- Maish Saidel-Keesing wrote up a tutorial on how to install the OpenStack CLI clients on Mac OS X. It’s not terribly complicated (this I say even though I haven’t bothered to do it), but it’s good that Maish took the time to write it up nevertheless.
- I recently walked you through running your own Docker Swarm cluster. Here’s an article that shows how to combine Docker Machine (to provision Docker Engine onto a node) and Docker Swarm (linking together multiple Docker Engine nodes).
- When I first saw this article, I thought to myself, “Great—someone is talking about the business aspects of adopting a technology like Docker!” Unfortunately, I found some aspects of the article to be a bit more based on hype than reality. Yes, you could run Docker on bare metal and achieve (the author’s words) “massive CapEx benefits” by “eliminating expensive licensing” for VMware. The funny thing here is that the author recognizes that enterprise-grade management and automation tools are needed for Docker, but fails to acknowledge the fact that those tools don’t yet exist (unless you’re willing to build them yourself). Clearly this article is spot on! That being said, there are a few good points in this article, so it may be worth spending a couple of minutes to review it.
- Much ado was made about the Microsoft-Docker announcement a while back regarding the availability of Docker on Windows. This blog post provides a bit more detail on the fruit of that announcement; specifically, the post talks about Hyper-V Containers, which are similar to Windows Server Containers but somehow—details are lacking at this point—leverage Hyper-V technology to provide better isolation and security. The post also mentions a new version of Windows, Nano Server. More details are Nano Server are available here.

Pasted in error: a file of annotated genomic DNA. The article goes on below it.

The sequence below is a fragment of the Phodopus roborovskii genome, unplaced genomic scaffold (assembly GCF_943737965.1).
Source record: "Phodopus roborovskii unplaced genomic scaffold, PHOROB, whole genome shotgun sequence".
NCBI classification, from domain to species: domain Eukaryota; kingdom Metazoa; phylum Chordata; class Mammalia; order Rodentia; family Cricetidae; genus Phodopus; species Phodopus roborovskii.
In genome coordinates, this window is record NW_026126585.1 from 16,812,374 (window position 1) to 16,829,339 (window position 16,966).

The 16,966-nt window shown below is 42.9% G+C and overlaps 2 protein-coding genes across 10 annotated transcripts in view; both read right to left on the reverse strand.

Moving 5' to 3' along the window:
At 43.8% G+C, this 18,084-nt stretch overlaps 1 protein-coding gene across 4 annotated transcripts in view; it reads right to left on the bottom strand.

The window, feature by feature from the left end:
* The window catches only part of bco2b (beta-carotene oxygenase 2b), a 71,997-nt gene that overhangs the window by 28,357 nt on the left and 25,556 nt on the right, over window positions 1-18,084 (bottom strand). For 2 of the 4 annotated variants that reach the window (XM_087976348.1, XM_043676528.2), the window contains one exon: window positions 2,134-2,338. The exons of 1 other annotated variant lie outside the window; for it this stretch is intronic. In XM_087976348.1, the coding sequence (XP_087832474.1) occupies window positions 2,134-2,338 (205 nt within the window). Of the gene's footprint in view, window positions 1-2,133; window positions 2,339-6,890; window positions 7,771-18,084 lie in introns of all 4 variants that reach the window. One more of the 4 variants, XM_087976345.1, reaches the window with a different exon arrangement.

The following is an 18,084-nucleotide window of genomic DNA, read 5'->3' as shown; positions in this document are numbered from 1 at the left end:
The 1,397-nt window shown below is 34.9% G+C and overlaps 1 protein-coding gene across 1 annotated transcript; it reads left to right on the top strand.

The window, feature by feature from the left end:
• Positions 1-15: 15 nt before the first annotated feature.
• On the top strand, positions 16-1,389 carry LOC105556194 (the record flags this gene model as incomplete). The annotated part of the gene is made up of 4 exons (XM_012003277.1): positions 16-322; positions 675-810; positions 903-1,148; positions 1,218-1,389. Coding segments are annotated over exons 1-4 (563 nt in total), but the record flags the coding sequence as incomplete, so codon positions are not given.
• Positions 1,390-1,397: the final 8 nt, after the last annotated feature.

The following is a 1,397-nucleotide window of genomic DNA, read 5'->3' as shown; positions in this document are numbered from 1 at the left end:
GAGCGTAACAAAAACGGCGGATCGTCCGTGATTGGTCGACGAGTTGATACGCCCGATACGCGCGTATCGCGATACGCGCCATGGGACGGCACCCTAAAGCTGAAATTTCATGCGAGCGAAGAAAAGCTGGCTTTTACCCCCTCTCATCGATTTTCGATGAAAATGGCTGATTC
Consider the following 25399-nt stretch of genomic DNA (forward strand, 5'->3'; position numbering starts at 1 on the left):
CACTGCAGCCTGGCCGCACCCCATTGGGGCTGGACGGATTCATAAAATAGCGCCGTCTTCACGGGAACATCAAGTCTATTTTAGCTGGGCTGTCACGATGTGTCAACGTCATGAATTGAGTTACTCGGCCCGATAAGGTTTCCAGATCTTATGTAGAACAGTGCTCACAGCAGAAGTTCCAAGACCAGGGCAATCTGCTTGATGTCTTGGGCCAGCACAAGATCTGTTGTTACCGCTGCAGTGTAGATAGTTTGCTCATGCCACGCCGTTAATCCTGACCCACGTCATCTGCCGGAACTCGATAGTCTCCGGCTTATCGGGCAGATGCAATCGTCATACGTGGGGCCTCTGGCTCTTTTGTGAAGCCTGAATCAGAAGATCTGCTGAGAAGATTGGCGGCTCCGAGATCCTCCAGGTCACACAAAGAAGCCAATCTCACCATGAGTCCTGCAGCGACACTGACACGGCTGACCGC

- Here’s a great article on running Docker containers with systemd; however, I also strongly encourage you to read the README.md from this GitHub repo to get a better understanding of some of the challenges involved in running Docker containers with systemd.
- Robin Harris (aka StorageMojo) weighs in on the future of NetApp in the face of increasing use of object storage platforms, expanding availability (and dropping cost) of cloud-based storage, and downward margin pressure. The comments on the article are also interesting. I questioned NetApp’s future 5 years ago (and was promptly branded as an EMC marketing shill), but I was genuinely curious what the future held for them. It seems that I’m not the only one questioning what the future holds. (And before I’m accused yet again of being a corporate spokesperson, yes, these same forces affect other players as well. Go read Robin’s article and the comments—it’s all laid out very well there.)
- Gabrie Van Zanten has a nice write-up on using tags, along with some PowerCLI scripts, to help manage a VMware Metro Storage Cluster. Tags are, in my humble opinion, one of the really unsung features in vSphere—so useful in many different ways.
- Alan Renouf has a nice write-up on using PowerCLI 6.0 with vCloud Air. It’s pretty cool to be able to use PowerCLI to interact with both local resources as well as public cloud resources on vCloud Air (or vCloud Air Network).
- Speaking of PowerShell: check out this 3-part series (here, here, and here) from Ben Armstrong on building impressive “Hyper-V PowerShell one-liners”.
Well, this post has already gotten longer than it should, so let’s wrap it up here. I hope that you’ve found something useful here. Feel free to hit me up via Twitter if you’d like to discuss or comment on anything shared here. Thanks for reading!Tags: Automation · Docker · Hardware · HyperV · Networking · OpenStack · Security · Storage · Virtualization Previous Post: Ubuntu, cloud-init, and OpenStack Heat Next Post: Running vSphere on AWS or GCE